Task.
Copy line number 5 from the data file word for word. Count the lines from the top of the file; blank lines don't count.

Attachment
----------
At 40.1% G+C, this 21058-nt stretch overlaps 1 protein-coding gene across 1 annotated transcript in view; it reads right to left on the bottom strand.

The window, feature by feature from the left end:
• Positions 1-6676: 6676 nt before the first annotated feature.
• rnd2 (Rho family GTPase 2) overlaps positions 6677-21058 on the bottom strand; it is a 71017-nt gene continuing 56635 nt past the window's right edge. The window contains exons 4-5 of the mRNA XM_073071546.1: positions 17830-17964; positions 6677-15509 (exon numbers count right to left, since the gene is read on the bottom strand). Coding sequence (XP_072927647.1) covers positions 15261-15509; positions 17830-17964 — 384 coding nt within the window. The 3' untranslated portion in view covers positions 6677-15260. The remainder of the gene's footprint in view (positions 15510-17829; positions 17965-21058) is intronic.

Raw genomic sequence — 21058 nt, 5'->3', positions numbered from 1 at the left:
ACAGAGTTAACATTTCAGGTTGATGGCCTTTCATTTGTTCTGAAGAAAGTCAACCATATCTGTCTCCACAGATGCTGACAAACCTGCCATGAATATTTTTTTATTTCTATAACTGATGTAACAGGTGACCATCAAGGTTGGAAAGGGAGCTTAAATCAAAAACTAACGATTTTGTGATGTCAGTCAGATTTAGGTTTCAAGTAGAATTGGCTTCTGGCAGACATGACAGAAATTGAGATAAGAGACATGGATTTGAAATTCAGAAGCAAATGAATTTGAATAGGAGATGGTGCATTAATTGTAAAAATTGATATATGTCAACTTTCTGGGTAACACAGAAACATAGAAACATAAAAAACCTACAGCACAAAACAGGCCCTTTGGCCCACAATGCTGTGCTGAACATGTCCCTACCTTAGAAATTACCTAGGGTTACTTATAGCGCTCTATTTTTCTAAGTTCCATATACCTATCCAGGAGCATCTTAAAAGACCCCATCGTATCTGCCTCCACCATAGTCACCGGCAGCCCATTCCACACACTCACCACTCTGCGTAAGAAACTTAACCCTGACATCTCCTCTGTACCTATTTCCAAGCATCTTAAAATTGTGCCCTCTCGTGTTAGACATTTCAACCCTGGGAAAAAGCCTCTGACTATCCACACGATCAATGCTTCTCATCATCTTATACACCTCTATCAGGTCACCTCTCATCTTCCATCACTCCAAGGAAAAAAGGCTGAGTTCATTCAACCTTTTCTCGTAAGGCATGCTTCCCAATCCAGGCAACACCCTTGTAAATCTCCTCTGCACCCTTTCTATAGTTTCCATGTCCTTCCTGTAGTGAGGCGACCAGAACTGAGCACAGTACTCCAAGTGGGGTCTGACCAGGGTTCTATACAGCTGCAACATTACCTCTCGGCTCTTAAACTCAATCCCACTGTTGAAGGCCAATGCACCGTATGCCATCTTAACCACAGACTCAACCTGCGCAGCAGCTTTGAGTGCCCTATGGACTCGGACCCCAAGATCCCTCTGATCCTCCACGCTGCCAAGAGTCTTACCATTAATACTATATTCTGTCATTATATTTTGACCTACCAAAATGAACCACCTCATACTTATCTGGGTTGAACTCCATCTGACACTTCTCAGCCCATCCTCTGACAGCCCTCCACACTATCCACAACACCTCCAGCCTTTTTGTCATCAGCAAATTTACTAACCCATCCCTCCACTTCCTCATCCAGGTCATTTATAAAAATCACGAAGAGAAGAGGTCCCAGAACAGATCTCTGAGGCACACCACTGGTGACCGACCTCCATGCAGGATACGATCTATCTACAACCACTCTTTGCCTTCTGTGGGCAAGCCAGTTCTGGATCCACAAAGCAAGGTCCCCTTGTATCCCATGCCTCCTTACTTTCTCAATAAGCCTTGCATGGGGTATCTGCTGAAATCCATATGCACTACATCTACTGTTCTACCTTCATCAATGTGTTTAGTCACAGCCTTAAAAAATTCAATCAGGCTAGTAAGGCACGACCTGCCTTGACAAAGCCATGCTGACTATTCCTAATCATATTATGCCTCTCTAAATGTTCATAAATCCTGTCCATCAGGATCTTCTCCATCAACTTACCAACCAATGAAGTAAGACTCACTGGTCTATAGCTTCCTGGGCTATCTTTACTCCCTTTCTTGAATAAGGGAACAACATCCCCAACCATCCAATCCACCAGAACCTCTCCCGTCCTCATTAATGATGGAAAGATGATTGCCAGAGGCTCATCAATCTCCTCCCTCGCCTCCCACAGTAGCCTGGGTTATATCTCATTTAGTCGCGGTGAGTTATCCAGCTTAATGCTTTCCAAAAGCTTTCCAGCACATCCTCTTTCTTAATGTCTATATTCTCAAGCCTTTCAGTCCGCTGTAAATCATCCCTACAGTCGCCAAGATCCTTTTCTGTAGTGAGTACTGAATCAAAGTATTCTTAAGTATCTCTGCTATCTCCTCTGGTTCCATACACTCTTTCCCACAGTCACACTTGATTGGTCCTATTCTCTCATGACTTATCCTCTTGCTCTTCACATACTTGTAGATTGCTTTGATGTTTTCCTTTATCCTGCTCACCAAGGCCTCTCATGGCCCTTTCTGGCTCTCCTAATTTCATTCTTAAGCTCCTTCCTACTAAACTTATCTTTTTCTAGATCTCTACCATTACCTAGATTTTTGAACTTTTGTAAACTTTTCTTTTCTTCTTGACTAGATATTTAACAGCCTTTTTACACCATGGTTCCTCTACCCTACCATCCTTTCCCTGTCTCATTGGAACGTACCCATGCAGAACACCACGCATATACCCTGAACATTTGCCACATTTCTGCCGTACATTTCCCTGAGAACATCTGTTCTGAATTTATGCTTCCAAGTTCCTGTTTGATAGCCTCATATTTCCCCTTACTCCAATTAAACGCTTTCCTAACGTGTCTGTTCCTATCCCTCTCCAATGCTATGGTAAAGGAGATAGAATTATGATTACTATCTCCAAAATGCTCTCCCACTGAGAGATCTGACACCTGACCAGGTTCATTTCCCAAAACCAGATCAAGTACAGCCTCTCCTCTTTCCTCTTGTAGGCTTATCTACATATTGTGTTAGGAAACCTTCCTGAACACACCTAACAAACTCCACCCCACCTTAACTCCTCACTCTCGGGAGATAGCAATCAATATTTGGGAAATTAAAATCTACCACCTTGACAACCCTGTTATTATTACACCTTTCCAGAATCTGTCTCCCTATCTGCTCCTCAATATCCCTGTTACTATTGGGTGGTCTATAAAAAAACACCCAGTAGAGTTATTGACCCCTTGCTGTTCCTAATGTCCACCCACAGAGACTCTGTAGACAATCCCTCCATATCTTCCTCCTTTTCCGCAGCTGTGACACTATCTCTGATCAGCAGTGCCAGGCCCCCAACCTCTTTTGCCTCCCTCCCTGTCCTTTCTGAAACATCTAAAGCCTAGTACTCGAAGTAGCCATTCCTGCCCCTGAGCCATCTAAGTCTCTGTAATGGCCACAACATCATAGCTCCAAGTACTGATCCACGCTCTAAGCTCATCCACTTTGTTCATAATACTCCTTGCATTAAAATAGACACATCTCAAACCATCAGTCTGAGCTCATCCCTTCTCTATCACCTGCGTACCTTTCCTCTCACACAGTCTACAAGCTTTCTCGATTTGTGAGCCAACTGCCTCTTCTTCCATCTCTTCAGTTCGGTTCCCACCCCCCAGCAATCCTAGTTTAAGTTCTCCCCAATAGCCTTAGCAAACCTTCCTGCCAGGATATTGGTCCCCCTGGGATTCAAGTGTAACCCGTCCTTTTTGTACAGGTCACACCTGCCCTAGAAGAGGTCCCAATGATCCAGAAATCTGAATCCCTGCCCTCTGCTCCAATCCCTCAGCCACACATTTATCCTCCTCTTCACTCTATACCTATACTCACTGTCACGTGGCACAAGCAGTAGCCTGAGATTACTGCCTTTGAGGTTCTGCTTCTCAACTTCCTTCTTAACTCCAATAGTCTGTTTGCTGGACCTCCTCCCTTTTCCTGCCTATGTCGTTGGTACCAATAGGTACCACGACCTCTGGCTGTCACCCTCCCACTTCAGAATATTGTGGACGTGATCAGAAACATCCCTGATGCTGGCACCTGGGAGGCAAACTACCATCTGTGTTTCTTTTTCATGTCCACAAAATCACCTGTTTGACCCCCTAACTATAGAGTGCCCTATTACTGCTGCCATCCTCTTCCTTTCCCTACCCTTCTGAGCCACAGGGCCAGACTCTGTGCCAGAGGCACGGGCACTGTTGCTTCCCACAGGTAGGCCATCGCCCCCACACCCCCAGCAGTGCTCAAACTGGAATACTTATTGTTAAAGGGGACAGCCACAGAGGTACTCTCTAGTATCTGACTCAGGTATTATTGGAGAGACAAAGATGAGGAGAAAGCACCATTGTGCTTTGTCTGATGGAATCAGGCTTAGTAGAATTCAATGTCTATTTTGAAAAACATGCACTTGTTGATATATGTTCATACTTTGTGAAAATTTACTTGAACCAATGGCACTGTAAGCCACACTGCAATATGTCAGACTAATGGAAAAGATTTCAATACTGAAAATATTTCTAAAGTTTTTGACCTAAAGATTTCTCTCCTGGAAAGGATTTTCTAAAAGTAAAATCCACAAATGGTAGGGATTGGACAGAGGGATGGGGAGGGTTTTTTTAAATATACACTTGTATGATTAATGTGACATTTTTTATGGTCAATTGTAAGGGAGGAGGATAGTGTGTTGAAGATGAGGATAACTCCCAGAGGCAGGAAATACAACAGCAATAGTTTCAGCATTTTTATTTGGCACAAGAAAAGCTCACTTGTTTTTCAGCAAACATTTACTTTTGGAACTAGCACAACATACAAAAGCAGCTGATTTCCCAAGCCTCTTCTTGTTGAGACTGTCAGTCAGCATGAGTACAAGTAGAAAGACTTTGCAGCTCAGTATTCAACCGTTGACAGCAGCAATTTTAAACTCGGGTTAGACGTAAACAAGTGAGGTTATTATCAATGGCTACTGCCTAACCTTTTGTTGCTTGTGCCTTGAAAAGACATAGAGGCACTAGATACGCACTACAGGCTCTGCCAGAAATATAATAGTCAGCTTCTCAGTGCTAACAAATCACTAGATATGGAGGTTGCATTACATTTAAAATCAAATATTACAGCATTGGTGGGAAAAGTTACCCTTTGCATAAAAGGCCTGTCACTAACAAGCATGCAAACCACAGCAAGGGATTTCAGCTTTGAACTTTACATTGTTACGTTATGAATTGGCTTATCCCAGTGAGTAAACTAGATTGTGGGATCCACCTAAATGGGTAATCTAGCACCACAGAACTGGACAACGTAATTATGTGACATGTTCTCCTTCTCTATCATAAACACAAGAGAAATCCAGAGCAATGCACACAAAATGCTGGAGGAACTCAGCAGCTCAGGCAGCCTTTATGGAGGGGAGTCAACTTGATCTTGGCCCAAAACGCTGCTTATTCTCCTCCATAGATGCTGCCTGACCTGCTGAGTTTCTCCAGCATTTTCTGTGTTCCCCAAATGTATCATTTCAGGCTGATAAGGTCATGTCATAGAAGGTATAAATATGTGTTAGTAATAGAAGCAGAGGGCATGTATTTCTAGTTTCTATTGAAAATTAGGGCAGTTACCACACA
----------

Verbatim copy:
Raw genomic sequence — 21058 nt, 5'->3', positions numbered from 1 at the left: